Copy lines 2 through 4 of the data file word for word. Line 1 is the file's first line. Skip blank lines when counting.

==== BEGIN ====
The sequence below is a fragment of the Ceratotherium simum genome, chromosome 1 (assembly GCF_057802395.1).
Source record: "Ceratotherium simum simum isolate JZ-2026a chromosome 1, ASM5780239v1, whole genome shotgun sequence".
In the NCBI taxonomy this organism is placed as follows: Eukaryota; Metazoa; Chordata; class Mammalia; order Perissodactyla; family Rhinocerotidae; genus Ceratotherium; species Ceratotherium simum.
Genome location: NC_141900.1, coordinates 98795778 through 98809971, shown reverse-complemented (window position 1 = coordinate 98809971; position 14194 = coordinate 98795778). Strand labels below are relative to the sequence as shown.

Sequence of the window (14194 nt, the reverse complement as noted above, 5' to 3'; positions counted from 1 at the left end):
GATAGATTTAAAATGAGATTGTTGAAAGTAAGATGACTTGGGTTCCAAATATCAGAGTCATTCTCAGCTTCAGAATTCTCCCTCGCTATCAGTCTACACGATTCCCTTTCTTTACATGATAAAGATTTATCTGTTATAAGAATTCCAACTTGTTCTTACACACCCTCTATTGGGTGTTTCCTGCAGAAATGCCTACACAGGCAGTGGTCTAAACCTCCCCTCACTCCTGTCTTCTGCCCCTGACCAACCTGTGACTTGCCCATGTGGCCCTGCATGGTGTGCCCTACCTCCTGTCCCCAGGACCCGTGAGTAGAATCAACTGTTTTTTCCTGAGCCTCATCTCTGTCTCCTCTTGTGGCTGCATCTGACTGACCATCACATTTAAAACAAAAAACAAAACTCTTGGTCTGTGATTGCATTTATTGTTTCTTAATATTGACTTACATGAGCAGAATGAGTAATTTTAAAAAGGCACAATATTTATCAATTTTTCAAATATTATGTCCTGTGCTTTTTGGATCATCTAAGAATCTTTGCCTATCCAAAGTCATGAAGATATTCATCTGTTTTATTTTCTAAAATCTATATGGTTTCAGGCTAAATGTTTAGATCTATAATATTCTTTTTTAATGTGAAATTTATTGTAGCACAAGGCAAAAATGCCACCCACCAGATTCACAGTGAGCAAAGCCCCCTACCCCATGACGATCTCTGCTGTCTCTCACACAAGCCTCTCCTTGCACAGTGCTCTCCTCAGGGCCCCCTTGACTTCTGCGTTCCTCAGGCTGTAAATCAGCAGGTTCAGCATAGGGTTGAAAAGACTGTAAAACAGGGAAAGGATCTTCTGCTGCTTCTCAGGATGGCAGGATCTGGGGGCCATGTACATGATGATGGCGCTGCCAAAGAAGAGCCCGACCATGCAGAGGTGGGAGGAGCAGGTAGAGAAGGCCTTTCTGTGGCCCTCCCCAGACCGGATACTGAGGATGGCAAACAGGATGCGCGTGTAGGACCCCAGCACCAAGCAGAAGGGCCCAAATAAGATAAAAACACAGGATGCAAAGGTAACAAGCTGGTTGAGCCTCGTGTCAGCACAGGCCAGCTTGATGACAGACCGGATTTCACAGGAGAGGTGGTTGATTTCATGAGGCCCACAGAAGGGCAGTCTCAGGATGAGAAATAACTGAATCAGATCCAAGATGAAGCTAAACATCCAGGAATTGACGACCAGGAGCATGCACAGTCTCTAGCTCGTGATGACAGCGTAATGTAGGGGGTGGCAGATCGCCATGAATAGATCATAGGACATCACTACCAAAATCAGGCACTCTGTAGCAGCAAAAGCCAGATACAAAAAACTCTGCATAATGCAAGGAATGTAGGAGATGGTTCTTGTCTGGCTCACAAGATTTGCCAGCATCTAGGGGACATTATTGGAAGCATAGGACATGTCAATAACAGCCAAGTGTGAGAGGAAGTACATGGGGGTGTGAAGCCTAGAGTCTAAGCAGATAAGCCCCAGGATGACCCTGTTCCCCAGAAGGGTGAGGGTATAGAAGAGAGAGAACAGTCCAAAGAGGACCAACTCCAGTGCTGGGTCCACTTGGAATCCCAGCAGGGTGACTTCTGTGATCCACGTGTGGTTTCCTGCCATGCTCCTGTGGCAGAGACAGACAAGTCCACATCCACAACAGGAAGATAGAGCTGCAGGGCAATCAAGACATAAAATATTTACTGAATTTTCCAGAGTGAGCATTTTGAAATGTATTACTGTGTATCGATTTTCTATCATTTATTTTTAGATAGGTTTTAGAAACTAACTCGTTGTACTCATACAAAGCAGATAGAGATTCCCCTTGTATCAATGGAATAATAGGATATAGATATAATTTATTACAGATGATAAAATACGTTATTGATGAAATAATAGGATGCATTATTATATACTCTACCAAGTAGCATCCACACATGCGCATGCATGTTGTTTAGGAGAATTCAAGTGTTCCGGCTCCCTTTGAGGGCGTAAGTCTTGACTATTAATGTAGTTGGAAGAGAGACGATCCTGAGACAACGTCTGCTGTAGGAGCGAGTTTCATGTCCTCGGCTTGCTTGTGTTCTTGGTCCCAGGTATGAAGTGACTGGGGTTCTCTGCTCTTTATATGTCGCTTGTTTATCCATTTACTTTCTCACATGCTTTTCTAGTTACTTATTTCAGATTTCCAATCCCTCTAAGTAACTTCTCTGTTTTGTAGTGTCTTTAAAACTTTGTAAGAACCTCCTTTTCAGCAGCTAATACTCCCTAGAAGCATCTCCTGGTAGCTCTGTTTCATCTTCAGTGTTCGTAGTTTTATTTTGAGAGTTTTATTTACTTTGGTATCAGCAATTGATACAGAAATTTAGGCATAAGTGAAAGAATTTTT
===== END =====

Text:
Source record: "Ceratotherium simum simum isolate JZ-2026a chromosome 1, ASM5780239v1, whole genome shotgun sequence".
In the NCBI taxonomy this organism is placed as follows: Eukaryota; Metazoa; Chordata; class Mammalia; order Perissodactyla; family Rhinocerotidae; genus Ceratotherium; species Ceratotherium simum.
Genome location: NC_141900.1, coordinates 98795778 through 98809971, shown reverse-complemented (window position 1 = coordinate 98809971; position 14194 = coordinate 98795778). Strand labels below are relative to the sequence as shown.